PubMed  Google Scholar 

  20. Stats SA General Household Survey 2018 Pretoria Statistical Release PO318. Available at: https://www.statssa.gov.za/publications/P0318/P03182019.pdf.

  21. Braun V, Clarke V. Using thematic analysis in psychology. Qual Res Psychol. 2006;3(2):77–101.

    Article  Google Scholar 

  22. Frambach JM, van der Vleuten CP, Durning SJ. AM last page. Quality criteria in qualitative and quantitative research. Acad Med. 2013;88(4):552.

    PubMed  Google Scholar 

  23. Barello S, Triberti S, Graffigna G, Libreri C, Serino S, Hibbard J, Riva G. eHealth for Patient Engagement: A Systematic Review. Front Psychol. 2016;6:2013.

    Article  Google Scholar 

  24. Smith J, Faux SG, Gardner T, Hobbs MJ, James MA, Joubert AE, Kladnitski N, Newby JM, Schultz R, Shiner CT, et al. Reboot Online: A Randomized Controlled Trial Comparing an Online Multidisciplinary Pain Management Program with Usual Care for Chronic Pain. Pain Med. 2019;20(12):2385–96.

    Article  Google Scholar 

  25. Pester BD, Crouch TB, Christon L, Rodes J, Wedin S, Kilpatrick R, Pester MS, Borckardt J, Barth K. Gender differences in multidisciplinary pain rehabilitation: The mediating role of pain acceptance. J Contextual Behav Sci. 2022;23:117–24.

    Article  Google Scholar 

  26. Devan H, Hale L, Hempel D, Saipe B, Perry MA. What Works and Does Not Work in a Self-Management Intervention for People With Chronic Pain? Qualitative Systematic Review and Meta-Synthesis. Phys Ther. 2018;98(5):381–97.

    Article  Google Scholar 

  27. Birnie KA, Killackey T, Stinson J, Noel M, Lorenzetti DL, Marianayagam J, Jordan I, Jordan E, Neville A, Pavlova M, et al. Best practices for virtual care to support youth with chronic pain and their families: a rapid systematic review to inform health care and policy during COVID-19 and beyond. Pain Rep. 2021;6(2):e935–e935.

    Article  Google Scholar 

  28. Chifamba N. A scoping review on the challenges of Telemedicine implementation the Southern Africa. 2018.

    Google Scholar 

Download references

Acknowledgements

The authors would like to thank all ePEEP and study participants for their participation and contribution to the telehealth initiative and their valuable input regarding the study.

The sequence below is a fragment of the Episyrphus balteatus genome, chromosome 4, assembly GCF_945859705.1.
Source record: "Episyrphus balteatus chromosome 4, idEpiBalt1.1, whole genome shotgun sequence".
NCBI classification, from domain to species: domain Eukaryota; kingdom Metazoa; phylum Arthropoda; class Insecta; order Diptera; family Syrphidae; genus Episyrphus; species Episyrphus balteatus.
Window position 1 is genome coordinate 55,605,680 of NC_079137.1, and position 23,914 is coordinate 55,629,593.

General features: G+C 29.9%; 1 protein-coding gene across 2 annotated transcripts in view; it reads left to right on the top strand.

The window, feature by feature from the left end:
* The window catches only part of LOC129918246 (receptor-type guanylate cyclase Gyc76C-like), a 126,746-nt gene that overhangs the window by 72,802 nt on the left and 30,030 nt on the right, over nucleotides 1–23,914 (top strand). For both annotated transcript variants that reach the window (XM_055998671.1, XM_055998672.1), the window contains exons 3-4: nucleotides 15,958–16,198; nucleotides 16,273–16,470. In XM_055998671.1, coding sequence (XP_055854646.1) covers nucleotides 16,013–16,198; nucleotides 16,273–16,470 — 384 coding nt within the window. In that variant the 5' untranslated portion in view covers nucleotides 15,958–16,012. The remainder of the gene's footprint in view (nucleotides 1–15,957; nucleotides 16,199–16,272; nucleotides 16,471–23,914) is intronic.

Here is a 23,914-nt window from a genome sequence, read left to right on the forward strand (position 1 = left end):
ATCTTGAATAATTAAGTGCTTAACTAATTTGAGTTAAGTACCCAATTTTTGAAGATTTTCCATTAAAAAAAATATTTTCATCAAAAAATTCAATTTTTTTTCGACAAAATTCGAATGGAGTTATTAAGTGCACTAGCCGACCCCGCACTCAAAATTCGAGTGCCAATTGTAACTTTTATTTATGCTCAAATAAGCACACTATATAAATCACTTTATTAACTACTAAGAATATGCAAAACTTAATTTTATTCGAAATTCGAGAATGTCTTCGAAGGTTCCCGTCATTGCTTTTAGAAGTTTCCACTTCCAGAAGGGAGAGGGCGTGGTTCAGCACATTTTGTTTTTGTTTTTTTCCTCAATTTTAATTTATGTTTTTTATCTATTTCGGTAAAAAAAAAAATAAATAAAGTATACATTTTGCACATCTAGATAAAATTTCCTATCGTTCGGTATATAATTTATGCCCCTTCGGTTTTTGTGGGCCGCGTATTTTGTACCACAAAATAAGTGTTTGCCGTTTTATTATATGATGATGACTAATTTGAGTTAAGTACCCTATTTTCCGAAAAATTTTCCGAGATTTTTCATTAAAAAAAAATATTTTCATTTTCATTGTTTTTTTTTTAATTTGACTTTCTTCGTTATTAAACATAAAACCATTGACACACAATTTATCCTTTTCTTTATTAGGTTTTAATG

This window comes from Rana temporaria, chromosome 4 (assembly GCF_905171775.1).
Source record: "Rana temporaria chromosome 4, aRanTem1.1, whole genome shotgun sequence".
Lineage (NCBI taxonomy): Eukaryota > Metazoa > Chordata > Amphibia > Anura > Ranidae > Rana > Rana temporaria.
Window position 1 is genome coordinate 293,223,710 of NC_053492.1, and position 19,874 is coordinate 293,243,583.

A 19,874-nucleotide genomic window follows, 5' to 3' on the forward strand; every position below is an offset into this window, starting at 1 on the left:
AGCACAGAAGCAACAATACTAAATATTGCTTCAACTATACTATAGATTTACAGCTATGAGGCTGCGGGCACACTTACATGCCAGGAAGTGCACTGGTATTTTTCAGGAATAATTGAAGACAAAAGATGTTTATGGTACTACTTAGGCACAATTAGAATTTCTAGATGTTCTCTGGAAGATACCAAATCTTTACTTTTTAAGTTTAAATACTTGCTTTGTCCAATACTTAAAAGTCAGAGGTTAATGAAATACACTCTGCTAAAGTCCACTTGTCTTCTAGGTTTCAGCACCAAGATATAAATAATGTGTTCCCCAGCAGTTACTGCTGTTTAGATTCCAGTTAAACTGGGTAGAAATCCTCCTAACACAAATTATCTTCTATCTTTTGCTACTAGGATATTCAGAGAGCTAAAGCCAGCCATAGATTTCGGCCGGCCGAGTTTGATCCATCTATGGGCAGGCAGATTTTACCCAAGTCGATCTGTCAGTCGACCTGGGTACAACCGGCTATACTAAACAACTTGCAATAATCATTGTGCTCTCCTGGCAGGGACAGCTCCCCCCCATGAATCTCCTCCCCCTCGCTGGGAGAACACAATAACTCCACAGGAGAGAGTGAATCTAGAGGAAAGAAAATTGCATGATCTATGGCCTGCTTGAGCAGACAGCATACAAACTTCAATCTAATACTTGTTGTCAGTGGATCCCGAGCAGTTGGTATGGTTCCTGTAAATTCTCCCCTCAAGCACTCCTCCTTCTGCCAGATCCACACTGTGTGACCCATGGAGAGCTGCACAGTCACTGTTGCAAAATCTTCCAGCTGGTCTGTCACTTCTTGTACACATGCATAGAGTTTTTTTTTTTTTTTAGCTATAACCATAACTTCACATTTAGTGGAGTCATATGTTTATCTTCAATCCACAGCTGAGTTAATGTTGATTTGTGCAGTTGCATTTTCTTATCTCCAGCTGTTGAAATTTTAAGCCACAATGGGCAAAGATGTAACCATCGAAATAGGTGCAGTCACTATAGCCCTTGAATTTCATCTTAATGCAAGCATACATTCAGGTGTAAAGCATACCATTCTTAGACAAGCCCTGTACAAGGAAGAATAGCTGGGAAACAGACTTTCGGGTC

Funding

This work was not funded.

Author information

Authors and Affiliations

Authors

Contributions

DE and RP wrote the first draft of the manuscript. All authors co-wrote subsequent drafts of the manuscript. All authors have read and approved of the manuscript. DE, RP and KL analysed the data. All authors contributed to the development of the intervention and the study conceptualisation and design.

Corresponding author

Correspondence to Romy Parker.

Ethics declarations

Ethics approval and consent to participate

The principles of the Declaration of Helsinki were adhered to throughout this study. The study received approval from the University of Cape Town and Stellenbosch University Health Research Ethics Committees and the Groote Schuur and Tygerberg Hospital Facility Management and Ethics committees (Ref: 367/2020). All participants provided informed consent.

Consent for publication

Not applicable.

Competing interests

The authors declare that they have no competing interests.

Additional information

Publisher’s Note

Springer Nature remains neutral with regard to jurisdictional claims in published maps and institutional affiliations.

Supplementary Information

Rights and permissions

Open Access This article is licensed under a Creative Commons Attribution 4.0 International License, which permits use, sharing, adaptation, distribution and reproduction in any medium or format, as long as you give appropriate credit to the original author(s) and the source, provide a link to the Creative Commons licence, and indicate if changes were made. The images or other third party material in this article are included in the article's Creative Commons licence, unless indicated otherwise in a credit line to the material. If material is not included in the article's Creative Commons licence and your intended use is not permitted by statutory regulation or exceeds the permitted use, you will need to obtain permission directly from the copyright holder. To view a copy of this licence, visit http://creativecommons.org/licenses/by/4.0/. The Creative Commons Public Domain Dedication waiver (http://creativecommons.org/publicdomain/zero/1.0/) applies to the data made available in this article, unless otherwise stated in a credit line to the data.

Reprints and Permissions

About this article

Verify currency and authenticity via CrossMark

Cite this article

Ernstzen, D., Keet, J., Louw, KA. et al. “So, you must understand that that group changed everything”: perspectives on a telehealth group intervention for individuals with chronic pain. BMC Musculoskelet Disord 23, 538 (2022). https://doi.org/10.1186/s12891-022-05467-7

Download citation

  • Received:

  • Accepted:

  • Published:

  • DOI: https://doi.org/10.1186/s12891-022-05467-7

Keywords

  • Telehealth
  • Chronic pain
  • Patient experience
  • Chronic pain management programmes
  • Qualitative